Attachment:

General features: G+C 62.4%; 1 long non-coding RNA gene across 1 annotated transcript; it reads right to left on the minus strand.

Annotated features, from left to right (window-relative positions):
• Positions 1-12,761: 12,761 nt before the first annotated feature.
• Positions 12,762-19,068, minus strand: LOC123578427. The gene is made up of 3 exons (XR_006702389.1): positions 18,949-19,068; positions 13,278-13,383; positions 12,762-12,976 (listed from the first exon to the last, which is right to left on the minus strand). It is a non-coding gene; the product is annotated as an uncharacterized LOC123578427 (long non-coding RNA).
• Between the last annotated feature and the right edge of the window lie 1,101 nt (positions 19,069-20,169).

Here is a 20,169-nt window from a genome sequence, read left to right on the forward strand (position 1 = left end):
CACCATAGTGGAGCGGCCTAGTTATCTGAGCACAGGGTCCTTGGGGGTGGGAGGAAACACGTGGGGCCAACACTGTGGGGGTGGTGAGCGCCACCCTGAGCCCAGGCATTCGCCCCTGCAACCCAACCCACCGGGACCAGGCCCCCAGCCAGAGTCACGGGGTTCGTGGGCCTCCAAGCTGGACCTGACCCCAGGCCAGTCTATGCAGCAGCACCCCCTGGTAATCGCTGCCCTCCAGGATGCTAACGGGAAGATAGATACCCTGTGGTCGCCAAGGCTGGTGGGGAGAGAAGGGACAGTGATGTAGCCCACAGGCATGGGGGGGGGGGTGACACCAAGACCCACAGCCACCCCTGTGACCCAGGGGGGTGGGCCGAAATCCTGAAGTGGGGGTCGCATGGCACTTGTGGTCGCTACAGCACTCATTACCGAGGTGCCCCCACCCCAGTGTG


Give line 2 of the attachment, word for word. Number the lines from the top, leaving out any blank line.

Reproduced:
Annotated features, from left to right (window-relative positions):